Instead of curbing pollution, state lawmakers consider funding chemical treatment for Jordan Lake
Instead of curbing pollution, state lawmakers consider funding chemical treatment for Jordan Lake.
T o clean up the pollution in Jordan Lake, North Carolina lawmakers have tried arguing.
Now state officials are examining a potential chemical treatment for the lake — yet another experiment on a vital drinking water source for more than 350,000 people.
NCPW has confirmed that the NC Department of Environmental Quality has been presented with a “demonstration project that we are continuing to review” with the US Army Corps of Engineers, said Jamie Kritzer, DEQ acting deputy secretary for public affairs.
Funding for the chemical treatment could be included in the Senate’s proposed budget, sources told NCPW.
However, one of the state’s most powerful lobbyists, Harold Brubaker, who served 35 years in the House, including two terms as Speaker, represents SePro, a “life sciences” company that sells chemicals to kill aquatic plants in lakes and reservoirs.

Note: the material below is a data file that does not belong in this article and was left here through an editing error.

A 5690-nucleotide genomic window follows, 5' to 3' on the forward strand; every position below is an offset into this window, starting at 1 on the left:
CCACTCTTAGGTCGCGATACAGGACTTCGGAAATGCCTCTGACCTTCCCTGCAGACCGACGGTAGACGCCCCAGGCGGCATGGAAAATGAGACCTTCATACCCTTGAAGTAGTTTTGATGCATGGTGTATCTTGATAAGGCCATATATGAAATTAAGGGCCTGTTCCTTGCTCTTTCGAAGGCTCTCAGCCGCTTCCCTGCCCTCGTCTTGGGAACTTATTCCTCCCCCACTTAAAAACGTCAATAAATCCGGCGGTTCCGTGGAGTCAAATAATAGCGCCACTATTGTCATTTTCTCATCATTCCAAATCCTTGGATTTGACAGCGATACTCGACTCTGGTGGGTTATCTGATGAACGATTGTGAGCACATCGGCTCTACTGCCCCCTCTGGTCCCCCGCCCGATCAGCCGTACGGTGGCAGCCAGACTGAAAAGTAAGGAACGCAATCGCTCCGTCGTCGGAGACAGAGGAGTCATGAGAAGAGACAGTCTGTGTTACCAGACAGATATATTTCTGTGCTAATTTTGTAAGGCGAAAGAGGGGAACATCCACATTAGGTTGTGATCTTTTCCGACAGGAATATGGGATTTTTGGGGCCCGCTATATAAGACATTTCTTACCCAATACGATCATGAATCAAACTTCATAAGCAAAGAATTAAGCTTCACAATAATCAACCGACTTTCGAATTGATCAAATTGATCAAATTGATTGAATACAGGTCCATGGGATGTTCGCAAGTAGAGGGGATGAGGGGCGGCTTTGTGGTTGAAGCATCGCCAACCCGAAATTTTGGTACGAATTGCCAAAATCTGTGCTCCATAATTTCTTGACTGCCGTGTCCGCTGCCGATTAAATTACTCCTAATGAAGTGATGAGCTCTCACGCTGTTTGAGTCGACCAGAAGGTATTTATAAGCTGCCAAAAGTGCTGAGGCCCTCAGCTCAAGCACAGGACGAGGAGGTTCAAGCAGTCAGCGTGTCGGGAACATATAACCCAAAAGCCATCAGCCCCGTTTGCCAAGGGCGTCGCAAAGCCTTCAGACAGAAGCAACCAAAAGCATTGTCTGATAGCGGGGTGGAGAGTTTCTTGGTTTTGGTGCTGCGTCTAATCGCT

However, a representative for the lobbying group said she would pass along a message to SePro seeking comment from NCPW.
But many of the active ingredients are “proprietary,” according to the label, and not publicly available.
However, labels several of the products also state that there are no restrictions on fishing or swimming after the chemicals have been applied in the water.
The state spent $1 million on a failed SolarBees project, essentially gigantic eggbeaters that were supposed to stir the lake water and prevent algae from forming.